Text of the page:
There is a garden even when there are no trees
On a bright sunny winter’s day, I landed back in Paris after an even bigger, brighter, barefoot couple of weeks in Australia still with my beach hair tucked into my hat.
Paris was showing off! All the winter sunshine coming at crazy angles, making every object, person and bare tree have exaggerated shadows and teasing the photographer in me as cafés, shops, and metro stations flashed by from the taxi window.
I was so grateful to have escaped the Parisian winter for a couple of weeks to Oz to see my family and friends and reconnect with my inner and outer Australian, yet today I was dazed and amazed to see Paris in winter in all of this light.
The following day, it felt like God had switched off the light, the way I remembered Paris in winter. Clouds descend and hover over the zinc roofs, the sun comes up at 9 am and goes down around 5 pm and those jet-lagged hours between 5 am and 9 am feel like the bleakest hours of your life as you wait for the first ray of light praying that the sun will rise just one more time.
Seasonal amnesia had hit again. I had forgotten what it felt like when the temperature is so low it is too cold to snow!!! That darkness that strikes at the very heart of my Australian light-loving spirit, the cold that makes you want to have hot baths twice a day and with a click of my fingers I forgot why I am here.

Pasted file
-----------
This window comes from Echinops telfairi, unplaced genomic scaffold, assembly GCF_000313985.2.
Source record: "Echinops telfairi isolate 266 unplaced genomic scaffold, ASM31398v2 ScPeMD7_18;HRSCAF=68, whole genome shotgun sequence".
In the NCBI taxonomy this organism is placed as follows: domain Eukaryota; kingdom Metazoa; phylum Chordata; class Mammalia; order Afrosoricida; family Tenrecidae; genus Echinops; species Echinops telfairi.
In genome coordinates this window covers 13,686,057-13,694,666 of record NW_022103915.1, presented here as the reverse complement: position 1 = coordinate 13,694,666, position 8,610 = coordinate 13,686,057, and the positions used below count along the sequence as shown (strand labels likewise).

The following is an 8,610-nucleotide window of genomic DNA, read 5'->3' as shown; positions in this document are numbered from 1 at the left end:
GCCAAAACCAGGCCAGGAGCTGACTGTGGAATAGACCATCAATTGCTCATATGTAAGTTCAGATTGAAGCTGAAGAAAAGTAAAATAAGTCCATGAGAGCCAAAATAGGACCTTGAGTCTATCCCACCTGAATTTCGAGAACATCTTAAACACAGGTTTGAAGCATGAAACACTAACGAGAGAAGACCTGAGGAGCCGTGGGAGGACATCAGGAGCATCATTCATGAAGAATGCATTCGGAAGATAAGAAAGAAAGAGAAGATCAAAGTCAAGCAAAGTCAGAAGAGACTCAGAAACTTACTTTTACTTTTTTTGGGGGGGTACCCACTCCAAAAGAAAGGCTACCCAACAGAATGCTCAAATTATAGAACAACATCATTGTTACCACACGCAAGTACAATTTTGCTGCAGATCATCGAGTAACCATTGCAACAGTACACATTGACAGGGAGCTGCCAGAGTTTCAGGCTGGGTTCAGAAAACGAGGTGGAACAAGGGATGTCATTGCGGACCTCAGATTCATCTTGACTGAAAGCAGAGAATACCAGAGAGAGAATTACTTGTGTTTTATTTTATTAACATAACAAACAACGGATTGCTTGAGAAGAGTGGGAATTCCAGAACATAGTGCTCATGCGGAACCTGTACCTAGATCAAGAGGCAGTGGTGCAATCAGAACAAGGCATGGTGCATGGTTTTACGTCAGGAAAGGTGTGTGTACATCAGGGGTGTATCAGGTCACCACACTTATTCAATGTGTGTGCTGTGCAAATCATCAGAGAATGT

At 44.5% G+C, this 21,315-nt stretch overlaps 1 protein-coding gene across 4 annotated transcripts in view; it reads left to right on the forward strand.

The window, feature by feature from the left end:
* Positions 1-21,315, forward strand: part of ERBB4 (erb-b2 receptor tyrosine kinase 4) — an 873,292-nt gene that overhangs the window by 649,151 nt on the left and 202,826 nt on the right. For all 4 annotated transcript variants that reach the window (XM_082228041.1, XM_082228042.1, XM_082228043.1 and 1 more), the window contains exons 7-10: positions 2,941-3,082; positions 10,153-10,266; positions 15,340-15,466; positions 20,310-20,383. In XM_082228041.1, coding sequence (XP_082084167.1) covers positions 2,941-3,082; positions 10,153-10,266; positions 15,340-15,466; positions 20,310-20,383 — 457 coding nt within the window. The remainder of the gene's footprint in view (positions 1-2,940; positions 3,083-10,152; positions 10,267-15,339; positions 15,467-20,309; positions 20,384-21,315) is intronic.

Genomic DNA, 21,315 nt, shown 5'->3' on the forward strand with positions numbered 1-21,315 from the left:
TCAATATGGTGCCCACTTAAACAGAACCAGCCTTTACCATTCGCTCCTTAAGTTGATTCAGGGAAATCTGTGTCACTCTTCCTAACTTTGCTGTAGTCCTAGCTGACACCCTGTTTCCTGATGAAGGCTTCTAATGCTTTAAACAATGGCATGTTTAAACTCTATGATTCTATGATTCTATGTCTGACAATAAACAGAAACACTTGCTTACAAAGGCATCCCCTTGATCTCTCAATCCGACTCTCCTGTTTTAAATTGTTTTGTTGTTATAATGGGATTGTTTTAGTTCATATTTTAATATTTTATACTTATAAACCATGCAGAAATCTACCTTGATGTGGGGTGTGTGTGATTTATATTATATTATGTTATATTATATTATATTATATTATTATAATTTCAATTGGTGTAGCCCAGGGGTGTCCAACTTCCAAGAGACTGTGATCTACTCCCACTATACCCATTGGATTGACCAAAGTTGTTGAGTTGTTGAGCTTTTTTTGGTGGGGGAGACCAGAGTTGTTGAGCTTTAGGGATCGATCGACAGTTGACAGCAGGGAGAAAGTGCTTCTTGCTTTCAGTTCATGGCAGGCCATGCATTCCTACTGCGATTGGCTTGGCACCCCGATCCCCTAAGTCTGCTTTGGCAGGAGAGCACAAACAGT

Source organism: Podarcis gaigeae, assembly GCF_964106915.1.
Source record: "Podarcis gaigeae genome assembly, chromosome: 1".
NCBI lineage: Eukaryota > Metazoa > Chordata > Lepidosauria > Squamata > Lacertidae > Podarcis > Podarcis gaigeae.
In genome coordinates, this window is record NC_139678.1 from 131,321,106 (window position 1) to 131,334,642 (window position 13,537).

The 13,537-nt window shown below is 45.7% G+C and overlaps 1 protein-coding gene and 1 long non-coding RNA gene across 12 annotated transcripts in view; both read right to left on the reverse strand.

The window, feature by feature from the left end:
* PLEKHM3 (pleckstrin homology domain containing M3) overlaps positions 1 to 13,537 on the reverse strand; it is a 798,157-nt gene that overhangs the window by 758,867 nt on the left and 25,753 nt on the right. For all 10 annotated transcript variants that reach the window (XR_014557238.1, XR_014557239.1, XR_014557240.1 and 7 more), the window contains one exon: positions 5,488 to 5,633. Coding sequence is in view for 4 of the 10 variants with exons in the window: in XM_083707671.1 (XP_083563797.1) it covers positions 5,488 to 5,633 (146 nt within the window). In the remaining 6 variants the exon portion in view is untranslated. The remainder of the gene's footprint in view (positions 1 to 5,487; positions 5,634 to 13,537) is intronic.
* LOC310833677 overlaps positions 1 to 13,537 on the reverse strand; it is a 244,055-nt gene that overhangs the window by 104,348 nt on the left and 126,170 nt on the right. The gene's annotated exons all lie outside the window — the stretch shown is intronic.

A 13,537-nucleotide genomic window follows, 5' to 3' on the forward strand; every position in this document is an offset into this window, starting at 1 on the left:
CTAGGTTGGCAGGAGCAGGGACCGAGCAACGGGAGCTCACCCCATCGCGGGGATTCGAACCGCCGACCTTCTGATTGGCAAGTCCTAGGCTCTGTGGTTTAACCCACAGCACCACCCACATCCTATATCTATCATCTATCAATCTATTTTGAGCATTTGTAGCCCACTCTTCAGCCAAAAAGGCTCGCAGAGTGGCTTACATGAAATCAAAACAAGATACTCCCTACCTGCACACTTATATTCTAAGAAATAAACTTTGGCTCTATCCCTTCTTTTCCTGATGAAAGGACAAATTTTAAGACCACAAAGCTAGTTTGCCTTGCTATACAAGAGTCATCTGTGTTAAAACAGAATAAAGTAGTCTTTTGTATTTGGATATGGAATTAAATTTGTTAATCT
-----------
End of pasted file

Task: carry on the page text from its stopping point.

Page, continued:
It was in this bleak jetlagged mood that I was given a gentle reminder by a Parisian friend about where to find the garden in Paris. We were talking about swimming in the sea and having a garden, about the beauty of plants, trees and flowers and how deeply I needed them in my life. He told me this:
“In Paris, our garden is our city, it’s streets, cafes, cinemas, and museums. We call it ‘l’art de vivre’ – taking advantage of the good things in life. It’s not the big luxuries, it’s also the small luxuries, life’s very own luxuries. Soft music, a cup of hot tea in your hands, admiring a beautiful painting, walking along a boulevard as the city comes alive or enjoying a little elegance. It’s about sitting in a café and reading your favourite book, watching life come and go, knowing no-one will ever hurry you along.
Just like you would go and spread a picnic rug on the grass on Sunday in Australia, we go and have lunch in a local café with friends and spend the afternoon in a museum, letting the art be our trees and the cinema be our swim in the ocean. We look inwards and use the winter to slow down, recharge, relax and reflect. We use our city and it’s details like a garden to soothe, regenerate and inspires us so that when the Spring comes your creative well is full, your energy is recharged and you can go forth into the real gardens and enjoy.”
So wherever you are, there is a garden just waiting for you to walk through it, to smell the roses, listen to the music and gaze at its beauty. Like Paris in winter, it may be a garden of a different kind; you just need to be reminded how to find it.
Sending love and roses from this beautiful café where I am writing this after seeing a ‘flower filled’ exhibition.
Love and hugs,
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